Silver Lining

The number of influencers around the world keeps increasing every minute of every day. Upload a video on IGTV or YouTube and the chances of you becoming famous are very high in a time like this, where everyone is home, scrolling through random media. But upon doing some research (which just means googling random things) we found that there are people who are doing the right thing currently. Focusing on a small case study (India, a country of 1,380,004,385 people), we realized that Indian influencers are working their hearts out to help the needy.

It all began with the one-day strict lockdown which is STILL going on as we are writing this. India was shocked as the Prime Minister showed up on our TVs and told us to stay home for a couple of months.

But, most of the country forgot about the laborers who were left stranded in the middle of the day with the lockdown announcement. Sonu Sood helped when no one was willing to. He began his good work by simply arranging buses for the migrant workers and sending them home. He sent about 60,000 to their family. He provided 45,000 migrants meals daily. Moreover, he also turned his Hotel in Juhu to shelter the doctors and nurses who weren’t allowed back to their societies just because they were treating COVID-19. Shah Rukh Khan provided a section of his house as a quarantine sector for the affected policemen of Mumbai. Ajay Devgn has provided oxygen cylinders and ventilators to the hospitals in need. A simple act of kindness also came through the YouTube community of our country when creators like Bhuvan Bam and Kunal Kamra did their part by providing masks and food to the people in need.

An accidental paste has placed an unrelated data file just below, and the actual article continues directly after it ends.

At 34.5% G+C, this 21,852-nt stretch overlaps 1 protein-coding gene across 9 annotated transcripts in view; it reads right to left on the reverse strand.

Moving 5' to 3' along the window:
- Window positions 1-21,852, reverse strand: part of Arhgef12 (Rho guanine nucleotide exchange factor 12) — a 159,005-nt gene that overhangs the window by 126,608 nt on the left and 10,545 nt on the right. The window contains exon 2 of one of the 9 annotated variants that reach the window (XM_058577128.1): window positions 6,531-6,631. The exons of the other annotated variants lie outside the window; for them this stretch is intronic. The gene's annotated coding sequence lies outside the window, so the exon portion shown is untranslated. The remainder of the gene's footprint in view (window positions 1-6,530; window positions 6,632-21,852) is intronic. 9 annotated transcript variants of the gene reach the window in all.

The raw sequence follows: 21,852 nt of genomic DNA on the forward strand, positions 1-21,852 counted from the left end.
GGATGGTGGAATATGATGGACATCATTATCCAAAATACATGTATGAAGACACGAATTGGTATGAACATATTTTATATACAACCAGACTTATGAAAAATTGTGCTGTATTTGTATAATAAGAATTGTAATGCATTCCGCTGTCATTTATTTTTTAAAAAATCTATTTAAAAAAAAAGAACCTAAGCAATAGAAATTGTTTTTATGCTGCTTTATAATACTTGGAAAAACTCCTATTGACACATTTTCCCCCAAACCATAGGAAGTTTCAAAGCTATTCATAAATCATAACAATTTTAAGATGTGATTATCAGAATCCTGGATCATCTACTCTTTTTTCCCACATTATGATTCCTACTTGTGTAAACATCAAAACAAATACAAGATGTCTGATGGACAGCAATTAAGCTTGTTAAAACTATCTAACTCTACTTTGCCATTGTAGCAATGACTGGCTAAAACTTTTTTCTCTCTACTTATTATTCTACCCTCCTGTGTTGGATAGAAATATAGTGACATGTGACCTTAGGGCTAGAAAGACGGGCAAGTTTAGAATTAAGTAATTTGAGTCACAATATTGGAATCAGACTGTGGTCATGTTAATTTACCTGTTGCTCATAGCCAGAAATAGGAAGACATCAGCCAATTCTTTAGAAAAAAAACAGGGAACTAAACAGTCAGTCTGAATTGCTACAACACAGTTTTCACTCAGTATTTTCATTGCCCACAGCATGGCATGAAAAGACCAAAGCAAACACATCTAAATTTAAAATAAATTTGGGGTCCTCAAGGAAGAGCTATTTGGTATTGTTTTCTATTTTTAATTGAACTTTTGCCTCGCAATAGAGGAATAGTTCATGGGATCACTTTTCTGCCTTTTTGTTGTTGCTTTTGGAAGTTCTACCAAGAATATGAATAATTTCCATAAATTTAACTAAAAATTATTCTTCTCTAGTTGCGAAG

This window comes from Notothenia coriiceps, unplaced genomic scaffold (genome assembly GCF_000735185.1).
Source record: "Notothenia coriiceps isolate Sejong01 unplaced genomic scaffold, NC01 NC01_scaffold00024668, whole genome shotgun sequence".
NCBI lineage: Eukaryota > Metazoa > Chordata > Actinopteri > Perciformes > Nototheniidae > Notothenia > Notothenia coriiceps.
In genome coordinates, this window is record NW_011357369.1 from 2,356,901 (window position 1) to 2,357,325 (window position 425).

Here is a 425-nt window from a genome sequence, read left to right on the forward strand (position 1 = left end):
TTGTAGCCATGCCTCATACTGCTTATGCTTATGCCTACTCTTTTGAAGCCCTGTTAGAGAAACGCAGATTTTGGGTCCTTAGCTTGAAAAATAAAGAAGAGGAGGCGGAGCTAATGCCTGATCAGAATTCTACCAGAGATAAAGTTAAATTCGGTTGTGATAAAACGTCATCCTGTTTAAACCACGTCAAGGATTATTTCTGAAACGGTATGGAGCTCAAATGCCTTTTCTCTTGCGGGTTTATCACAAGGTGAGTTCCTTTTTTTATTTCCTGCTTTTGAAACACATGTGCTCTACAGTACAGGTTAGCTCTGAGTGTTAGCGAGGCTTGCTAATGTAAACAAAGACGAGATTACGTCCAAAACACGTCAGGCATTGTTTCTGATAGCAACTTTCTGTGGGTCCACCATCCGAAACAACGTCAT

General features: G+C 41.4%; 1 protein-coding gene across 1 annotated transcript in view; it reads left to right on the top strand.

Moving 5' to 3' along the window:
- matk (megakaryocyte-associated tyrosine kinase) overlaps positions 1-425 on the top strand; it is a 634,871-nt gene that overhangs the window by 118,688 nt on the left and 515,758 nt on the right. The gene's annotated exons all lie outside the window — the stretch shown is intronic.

Sources:

  • SaaSworthy
  • depositphotos
  • Rots Creators